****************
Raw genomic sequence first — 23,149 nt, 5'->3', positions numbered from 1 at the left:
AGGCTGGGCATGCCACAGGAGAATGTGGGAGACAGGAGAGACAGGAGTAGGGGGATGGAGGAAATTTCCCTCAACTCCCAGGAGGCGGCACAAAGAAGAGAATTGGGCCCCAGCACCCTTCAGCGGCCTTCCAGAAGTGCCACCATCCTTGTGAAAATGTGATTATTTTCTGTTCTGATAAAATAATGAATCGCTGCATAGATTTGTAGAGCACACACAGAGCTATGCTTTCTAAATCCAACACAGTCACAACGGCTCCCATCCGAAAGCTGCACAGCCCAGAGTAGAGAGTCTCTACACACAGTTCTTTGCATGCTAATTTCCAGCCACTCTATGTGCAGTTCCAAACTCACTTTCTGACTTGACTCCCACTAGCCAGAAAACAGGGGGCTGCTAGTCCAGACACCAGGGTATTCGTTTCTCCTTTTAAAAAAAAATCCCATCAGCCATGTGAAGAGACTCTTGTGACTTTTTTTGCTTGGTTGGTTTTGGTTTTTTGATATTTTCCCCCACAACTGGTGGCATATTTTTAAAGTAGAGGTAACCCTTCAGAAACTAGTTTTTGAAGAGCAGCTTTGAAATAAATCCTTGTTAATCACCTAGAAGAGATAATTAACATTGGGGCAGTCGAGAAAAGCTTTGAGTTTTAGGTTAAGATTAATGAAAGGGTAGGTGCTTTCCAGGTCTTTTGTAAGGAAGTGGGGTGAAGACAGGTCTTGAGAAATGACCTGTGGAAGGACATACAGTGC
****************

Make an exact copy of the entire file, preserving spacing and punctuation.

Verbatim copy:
Raw genomic sequence first — 23,149 nt, 5'->3', positions numbered from 1 at the left:
AGGCTGGGCATGCCACAGGAGAATGTGGGAGACAGGAGAGACAGGAGTAGGGGGATGGAGGAAATTTCCCTCAACTCCCAGGAGGCGGCACAAAGAAGAGAATTGGGCCCCAGCACCCTTCAGCGGCCTTCCAGAAGTGCCACCATCCTTGTGAAAATGTGATTATTTTCTGTTCTGATAAAATAATGAATCGCTGCATAGATTTGTAGAGCACACACAGAGCTATGCTTTCTAAATCCAACACAGTCACAACGGCTCCCATCCGAAAGCTGCACAGCCCAGAGTAGAGAGTCTCTACACACAGTTCTTTGCATGCTAATTTCCAGCCACTCTATGTGCAGTTCCAAACTCACTTTCTGACTTGACTCCCACTAGCCAGAAAACAGGGGGCTGCTAGTCCAGACACCAGGGTATTCGTTTCTCCTTTTAAAAAAAAATCCCATCAGCCATGTGAAGAGACTCTTGTGACTTTTTTTGCTTGGTTGGTTTTGGTTTTTTGATATTTTCCCCCACAACTGGTGGCATATTTTTAAAGTAGAGGTAACCCTTCAGAAACTAGTTTTTGAAGAGCAGCTTTGAAATAAATCCTTGTTAATCACCTAGAAGAGATAATTAACATTGGGGCAGTCGAGAAAAGCTTTGAGTTTTAGGTTAAGATTAATGAAAGGGTAGGTGCTTTCCAGGTCTTTTGTAAGGAAGTGGGGTGAAGACAGGTCTTGAGAAATGACCTGTGGAAGGACATACAGTGC